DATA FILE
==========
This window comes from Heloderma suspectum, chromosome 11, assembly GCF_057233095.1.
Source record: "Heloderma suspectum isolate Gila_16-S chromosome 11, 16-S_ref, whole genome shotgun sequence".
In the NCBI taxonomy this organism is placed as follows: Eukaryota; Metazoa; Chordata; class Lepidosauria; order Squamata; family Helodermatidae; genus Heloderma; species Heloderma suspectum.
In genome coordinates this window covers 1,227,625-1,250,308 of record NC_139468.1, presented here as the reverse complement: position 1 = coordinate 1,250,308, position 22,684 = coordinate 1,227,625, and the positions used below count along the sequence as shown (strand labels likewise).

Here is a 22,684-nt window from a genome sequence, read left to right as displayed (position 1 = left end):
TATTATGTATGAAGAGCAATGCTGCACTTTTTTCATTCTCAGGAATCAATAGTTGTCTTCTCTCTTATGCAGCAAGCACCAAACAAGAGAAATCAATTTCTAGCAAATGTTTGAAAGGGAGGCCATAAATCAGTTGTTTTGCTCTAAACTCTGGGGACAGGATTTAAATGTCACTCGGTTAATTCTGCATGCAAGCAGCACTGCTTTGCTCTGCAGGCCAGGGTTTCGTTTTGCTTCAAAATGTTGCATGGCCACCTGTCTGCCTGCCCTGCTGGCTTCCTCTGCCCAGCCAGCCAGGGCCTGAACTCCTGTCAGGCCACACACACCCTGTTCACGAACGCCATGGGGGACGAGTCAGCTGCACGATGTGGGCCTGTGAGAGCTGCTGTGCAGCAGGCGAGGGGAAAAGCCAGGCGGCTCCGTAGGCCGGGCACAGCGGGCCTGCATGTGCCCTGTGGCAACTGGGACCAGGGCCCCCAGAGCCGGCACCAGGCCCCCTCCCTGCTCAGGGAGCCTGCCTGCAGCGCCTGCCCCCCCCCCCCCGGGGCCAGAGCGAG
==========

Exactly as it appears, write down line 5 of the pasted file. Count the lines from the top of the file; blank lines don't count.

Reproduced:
Here is a 22,684-nt window from a genome sequence, read left to right as displayed (position 1 = left end):